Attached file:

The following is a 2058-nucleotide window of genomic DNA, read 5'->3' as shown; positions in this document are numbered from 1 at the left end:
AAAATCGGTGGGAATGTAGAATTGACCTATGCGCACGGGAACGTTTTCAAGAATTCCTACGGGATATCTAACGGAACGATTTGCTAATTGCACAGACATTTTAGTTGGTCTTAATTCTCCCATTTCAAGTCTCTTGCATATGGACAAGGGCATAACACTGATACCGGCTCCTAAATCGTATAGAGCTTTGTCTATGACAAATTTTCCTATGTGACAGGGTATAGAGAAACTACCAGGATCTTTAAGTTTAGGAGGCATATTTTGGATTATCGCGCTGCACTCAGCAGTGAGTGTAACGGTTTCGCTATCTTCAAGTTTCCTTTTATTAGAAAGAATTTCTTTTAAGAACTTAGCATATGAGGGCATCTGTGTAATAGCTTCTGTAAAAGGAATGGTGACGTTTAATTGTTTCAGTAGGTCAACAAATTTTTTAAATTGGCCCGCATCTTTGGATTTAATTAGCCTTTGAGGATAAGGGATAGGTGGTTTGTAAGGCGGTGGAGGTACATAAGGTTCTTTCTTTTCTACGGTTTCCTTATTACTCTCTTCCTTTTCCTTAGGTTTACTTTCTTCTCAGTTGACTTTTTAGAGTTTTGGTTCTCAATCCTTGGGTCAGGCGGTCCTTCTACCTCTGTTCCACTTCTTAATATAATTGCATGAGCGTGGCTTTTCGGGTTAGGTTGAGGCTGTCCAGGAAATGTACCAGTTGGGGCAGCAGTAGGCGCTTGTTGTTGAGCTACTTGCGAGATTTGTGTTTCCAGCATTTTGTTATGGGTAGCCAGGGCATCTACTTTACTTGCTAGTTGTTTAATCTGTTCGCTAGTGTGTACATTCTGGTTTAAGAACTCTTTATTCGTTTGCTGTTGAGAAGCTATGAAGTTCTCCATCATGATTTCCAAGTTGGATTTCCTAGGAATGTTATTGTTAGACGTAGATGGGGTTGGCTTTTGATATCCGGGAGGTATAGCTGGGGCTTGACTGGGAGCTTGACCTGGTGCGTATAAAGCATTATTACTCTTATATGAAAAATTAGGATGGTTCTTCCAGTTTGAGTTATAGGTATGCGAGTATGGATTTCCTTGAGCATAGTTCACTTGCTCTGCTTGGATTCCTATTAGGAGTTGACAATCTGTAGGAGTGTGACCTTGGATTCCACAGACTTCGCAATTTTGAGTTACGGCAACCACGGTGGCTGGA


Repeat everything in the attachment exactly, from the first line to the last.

The following is a 2058-nucleotide window of genomic DNA, read 5'->3' as shown; positions in this document are numbered from 1 at the left end:
AAAATCGGTGGGAATGTAGAATTGACCTATGCGCACGGGAACGTTTTCAAGAATTCCTACGGGATATCTAACGGAACGATTTGCTAATTGCACAGACATTTTAGTTGGTCTTAATTCTCCCATTTCAAGTCTCTTGCATATGGACAAGGGCATAACACTGATACCGGCTCCTAAATCGTATAGAGCTTTGTCTATGACAAATTTTCCTATGTGACAGGGTATAGAGAAACTACCAGGATCTTTAAGTTTAGGAGGCATATTTTGGATTATCGCGCTGCACTCAGCAGTGAGTGTAACGGTTTCGCTATCTTCAAGTTTCCTTTTATTAGAAAGAATTTCTTTTAAGAACTTAGCATATGAGGGCATCTGTGTAATAGCTTCTGTAAAAGGAATGGTGACGTTTAATTGTTTCAGTAGGTCAACAAATTTTTTAAATTGGCCCGCATCTTTGGATTTAATTAGCCTTTGAGGATAAGGGATAGGTGGTTTGTAAGGCGGTGGAGGTACATAAGGTTCTTTCTTTTCTACGGTTTCCTTATTACTCTCTTCCTTTTCCTTAGGTTTACTTTCTTCTCAGTTGACTTTTTAGAGTTTTGGTTCTCAATCCTTGGGTCAGGCGGTCCTTCTACCTCTGTTCCACTTCTTAATATAATTGCATGAGCGTGGCTTTTCGGGTTAGGTTGAGGCTGTCCAGGAAATGTACCAGTTGGGGCAGCAGTAGGCGCTTGTTGTTGAGCTACTTGCGAGATTTGTGTTTCCAGCATTTTGTTATGGGTAGCCAGGGCATCTACTTTACTTGCTAGTTGTTTAATCTGTTCGCTAGTGTGTACATTCTGGTTTAAGAACTCTTTATTCGTTTGCTGTTGAGAAGCTATGAAGTTCTCCATCATGATTTCCAAGTTGGATTTCCTAGGAATGTTATTGTTAGACGTAGATGGGGTTGGCTTTTGATATCCGGGAGGTATAGCTGGGGCTTGACTGGGAGCTTGACCTGGTGCGTATAAAGCATTATTACTCTTATATGAAAAATTAGGATGGTTCTTCCAGTTTGAGTTATAGGTATGCGAGTATGGATTTCCTTGAGCATAGTTCACTTGCTCTGCTTGGATTCCTATTAGGAGTTGACAATCTGTAGGAGTGTGACCTTGGATTCCACAGACTTCGCAATTTTGAGTTACGGCAACCACGGTGGCTGGA